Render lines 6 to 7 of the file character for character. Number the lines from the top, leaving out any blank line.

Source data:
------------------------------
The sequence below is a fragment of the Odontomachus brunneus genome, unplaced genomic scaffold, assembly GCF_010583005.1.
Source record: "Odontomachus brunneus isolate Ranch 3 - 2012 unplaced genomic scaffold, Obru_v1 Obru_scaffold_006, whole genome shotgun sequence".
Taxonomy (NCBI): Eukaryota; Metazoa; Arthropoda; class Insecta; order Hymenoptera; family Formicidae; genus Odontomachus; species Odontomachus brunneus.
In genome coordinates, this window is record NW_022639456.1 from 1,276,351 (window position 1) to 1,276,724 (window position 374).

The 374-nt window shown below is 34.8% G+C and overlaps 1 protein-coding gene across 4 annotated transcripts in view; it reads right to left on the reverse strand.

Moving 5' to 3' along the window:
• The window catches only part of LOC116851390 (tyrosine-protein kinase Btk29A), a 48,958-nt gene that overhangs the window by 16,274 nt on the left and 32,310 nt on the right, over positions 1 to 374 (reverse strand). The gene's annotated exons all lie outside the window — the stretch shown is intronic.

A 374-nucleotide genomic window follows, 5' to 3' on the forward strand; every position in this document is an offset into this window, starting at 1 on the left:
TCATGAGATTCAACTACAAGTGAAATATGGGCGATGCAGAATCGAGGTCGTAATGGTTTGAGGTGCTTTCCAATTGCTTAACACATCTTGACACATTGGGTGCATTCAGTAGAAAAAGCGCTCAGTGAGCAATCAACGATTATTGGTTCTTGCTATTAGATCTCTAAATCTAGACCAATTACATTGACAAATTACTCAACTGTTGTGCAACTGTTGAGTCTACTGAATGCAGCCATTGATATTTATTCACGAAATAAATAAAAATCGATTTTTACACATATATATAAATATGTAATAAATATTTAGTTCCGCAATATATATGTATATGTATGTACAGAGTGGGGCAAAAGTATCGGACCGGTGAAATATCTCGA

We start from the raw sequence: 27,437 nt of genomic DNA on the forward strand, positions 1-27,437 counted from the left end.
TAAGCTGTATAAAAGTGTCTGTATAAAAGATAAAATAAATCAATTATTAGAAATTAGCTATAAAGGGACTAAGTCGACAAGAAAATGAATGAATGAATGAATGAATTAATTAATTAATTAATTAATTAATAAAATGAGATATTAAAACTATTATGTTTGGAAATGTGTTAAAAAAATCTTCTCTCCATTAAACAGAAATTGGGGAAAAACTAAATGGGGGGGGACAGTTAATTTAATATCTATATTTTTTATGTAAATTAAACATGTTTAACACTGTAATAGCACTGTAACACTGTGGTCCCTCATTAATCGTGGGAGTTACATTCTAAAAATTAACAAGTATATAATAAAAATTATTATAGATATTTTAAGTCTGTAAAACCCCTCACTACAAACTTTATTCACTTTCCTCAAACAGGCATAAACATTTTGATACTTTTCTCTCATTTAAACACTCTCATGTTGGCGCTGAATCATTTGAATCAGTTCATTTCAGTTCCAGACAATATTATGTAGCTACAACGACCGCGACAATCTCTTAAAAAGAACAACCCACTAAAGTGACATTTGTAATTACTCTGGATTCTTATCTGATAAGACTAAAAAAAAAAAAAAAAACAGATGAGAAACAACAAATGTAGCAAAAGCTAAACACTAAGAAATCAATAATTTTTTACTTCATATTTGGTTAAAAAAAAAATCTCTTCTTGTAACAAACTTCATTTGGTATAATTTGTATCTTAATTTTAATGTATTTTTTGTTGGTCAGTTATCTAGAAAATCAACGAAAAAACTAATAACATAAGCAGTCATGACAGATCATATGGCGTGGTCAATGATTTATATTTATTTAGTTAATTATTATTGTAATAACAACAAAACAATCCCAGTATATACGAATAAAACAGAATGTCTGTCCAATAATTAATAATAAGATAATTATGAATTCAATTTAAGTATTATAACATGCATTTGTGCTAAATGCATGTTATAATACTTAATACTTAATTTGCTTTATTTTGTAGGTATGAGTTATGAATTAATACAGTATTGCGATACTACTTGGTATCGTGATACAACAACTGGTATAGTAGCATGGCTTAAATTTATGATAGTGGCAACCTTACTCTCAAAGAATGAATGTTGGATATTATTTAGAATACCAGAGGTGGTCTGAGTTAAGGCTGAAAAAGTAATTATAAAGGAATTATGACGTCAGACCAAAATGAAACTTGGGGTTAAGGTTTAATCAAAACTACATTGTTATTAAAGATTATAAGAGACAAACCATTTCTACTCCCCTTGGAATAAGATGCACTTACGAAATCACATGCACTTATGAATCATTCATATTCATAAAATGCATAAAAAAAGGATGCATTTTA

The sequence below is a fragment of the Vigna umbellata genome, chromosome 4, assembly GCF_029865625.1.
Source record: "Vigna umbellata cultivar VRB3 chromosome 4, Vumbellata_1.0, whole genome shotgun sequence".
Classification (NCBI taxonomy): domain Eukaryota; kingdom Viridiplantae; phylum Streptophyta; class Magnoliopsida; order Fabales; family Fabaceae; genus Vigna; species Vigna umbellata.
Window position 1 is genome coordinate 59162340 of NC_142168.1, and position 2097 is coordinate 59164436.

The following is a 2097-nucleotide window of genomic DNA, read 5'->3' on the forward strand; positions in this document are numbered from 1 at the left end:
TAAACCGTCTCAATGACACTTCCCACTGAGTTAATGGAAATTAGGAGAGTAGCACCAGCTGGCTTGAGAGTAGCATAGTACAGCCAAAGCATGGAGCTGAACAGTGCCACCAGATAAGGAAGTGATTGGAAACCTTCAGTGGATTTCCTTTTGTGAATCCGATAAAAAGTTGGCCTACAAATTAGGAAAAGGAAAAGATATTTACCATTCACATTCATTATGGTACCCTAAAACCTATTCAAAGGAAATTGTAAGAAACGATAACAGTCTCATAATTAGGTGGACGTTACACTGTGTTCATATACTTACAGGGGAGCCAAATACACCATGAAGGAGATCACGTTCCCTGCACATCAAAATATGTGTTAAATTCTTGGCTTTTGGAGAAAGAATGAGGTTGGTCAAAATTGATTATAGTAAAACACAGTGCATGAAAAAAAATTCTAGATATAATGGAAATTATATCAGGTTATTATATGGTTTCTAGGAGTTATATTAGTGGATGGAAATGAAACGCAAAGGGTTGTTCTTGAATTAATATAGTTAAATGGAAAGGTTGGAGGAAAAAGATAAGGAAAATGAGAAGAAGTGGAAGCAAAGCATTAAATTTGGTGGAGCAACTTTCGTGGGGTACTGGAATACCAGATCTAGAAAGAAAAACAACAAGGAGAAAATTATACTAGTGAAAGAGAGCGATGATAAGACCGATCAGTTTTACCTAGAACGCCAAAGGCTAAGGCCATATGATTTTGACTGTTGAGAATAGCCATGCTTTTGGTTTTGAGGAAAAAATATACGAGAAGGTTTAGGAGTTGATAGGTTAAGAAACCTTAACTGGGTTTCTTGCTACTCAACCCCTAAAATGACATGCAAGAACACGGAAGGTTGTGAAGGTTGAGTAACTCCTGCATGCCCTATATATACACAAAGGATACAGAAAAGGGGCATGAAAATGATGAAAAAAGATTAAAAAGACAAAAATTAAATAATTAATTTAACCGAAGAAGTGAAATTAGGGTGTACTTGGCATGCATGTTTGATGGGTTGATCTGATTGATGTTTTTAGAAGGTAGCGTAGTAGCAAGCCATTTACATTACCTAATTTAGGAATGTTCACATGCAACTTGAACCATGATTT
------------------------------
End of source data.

Moving 5' to 3' along the window:
• The window catches only part of LOC116851390 (tyrosine-protein kinase Btk29A), a 48,958-nt gene that overhangs the window by 16,274 nt on the left and 32,310 nt on the right, over positions 1 to 374 (reverse strand). The gene's annotated exons all lie outside the window — the stretch shown is intronic.